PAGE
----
All over the world victims and perpetrators of homicide are mostly men, but when women are intentionally killed it is likely to be at the hands of men, particularly ones they know. The United Nations Office on Drugs and Crime estimates that almost half of all female homicide victims worldwide, but only six percent of male victims, were killed by intimate partners or family members.
Interestingly, while the total homicide rate in the United States is higher than most European countries, the percentage of homicide victims who are female is more than twice as large in Europe (28%) compared to the Americas (12%). Understanding why countries differ in the amount and types of crime is the primary focus of Assistant Professor of Sociology Janet Stamatel’s research.
In order to end violence against women, we need a better understanding of the extent, circumstances, and causes of these deaths around the world. To help achieve that understanding, the European Cooperation in Science and Technology has funded a research network to study femicide across Europe. Femicide is the killing of women because of some factor related to their gender. It does not include accidental or arbitrary killings, but instead focuses on the fact that most women are killed because they are women. This includes deaths resulting from domestic violence, family violence, honor killings, gender-based infanticide, and the targeted killing of women at war. It captures the extreme outcomes of violence against women. Researchers from 27 European countries have been working together for over two years to create a framework to systematically study this problem and guide policies to prevent it.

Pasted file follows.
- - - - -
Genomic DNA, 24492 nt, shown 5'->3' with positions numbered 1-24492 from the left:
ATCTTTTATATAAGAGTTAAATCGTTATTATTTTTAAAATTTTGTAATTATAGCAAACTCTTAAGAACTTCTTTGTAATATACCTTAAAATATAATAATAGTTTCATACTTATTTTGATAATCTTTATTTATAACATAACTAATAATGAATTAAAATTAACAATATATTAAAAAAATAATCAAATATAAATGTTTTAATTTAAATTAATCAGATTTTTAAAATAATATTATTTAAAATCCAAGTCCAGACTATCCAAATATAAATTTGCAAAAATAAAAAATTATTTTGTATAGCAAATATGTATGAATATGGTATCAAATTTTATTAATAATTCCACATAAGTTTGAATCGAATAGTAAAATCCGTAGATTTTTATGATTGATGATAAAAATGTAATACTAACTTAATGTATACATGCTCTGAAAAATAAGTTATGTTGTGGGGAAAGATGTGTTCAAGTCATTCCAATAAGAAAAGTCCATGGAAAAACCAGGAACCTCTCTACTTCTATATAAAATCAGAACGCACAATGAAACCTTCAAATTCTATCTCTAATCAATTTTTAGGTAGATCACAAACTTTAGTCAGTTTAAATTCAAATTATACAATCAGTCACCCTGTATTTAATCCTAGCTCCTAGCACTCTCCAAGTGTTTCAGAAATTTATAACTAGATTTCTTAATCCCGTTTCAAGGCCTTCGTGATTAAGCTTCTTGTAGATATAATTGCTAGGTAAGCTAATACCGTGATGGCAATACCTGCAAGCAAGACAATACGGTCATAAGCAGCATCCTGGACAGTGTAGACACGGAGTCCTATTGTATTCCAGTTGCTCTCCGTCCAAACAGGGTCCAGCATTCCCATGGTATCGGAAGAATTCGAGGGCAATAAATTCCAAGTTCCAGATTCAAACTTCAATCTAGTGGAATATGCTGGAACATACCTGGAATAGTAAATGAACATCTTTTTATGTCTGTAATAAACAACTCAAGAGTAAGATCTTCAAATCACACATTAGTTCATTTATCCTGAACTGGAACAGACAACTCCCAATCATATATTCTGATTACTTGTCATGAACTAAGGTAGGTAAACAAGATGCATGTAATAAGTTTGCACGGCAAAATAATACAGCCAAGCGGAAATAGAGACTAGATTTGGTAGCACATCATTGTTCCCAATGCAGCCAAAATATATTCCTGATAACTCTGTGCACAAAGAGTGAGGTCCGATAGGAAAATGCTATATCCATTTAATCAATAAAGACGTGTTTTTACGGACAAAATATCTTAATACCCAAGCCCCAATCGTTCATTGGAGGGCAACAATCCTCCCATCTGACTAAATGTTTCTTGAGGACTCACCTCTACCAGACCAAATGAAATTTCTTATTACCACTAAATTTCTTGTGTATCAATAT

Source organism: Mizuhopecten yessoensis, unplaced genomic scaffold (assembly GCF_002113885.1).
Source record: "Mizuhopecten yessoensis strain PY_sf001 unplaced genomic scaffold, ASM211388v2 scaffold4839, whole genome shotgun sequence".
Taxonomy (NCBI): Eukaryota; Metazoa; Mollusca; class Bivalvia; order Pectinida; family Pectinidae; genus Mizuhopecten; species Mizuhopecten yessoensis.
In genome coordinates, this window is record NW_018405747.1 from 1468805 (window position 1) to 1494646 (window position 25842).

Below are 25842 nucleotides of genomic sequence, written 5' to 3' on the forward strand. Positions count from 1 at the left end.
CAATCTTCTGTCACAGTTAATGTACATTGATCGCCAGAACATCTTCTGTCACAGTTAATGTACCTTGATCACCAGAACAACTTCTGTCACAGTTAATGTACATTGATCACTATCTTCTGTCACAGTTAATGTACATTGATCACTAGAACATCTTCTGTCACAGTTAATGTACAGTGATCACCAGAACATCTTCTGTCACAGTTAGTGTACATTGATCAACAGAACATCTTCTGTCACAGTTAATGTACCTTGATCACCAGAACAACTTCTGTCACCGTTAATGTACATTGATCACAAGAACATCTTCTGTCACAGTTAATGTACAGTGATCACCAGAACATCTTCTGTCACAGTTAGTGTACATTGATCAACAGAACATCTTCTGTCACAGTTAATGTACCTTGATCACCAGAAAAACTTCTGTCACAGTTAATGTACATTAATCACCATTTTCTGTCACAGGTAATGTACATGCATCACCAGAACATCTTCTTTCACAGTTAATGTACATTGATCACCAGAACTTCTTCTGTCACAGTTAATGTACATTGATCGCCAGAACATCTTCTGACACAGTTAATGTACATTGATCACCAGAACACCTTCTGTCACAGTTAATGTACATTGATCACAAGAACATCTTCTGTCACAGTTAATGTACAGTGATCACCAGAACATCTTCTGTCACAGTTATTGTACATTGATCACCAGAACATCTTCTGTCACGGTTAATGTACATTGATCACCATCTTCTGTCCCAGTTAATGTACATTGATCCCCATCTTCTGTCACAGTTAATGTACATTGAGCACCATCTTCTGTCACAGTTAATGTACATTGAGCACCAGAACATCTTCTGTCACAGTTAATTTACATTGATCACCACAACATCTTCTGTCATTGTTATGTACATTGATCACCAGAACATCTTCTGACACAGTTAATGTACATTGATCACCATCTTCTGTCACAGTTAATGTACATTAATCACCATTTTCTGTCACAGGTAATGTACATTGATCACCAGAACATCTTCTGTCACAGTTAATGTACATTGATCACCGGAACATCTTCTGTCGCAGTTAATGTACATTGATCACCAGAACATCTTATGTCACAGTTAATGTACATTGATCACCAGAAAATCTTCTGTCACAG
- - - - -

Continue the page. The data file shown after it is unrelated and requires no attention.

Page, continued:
Prof. Janet Stamatel was invited to participate in this research network because of her expertise on violence in Central and Eastern Europe and her interest in methods to reliably compare crime across countries. In September of 2014 she was a keynote speaker at the group’s meeting in Hafnarfjordur, Iceland where she discussed how to build common concepts and definitions across cultures and countries. In March 2015 she attended the second annual conference on femicide in Europe, which was held in Zaragoza, Spain, thanks to the support of the College of Arts & Sciences and the Department of Sociology. She has also published on the subject of female homicide victimization in Europe, most recently in the European Journal of Criminology (http://euc.sagepub.com/content/11/5.toc).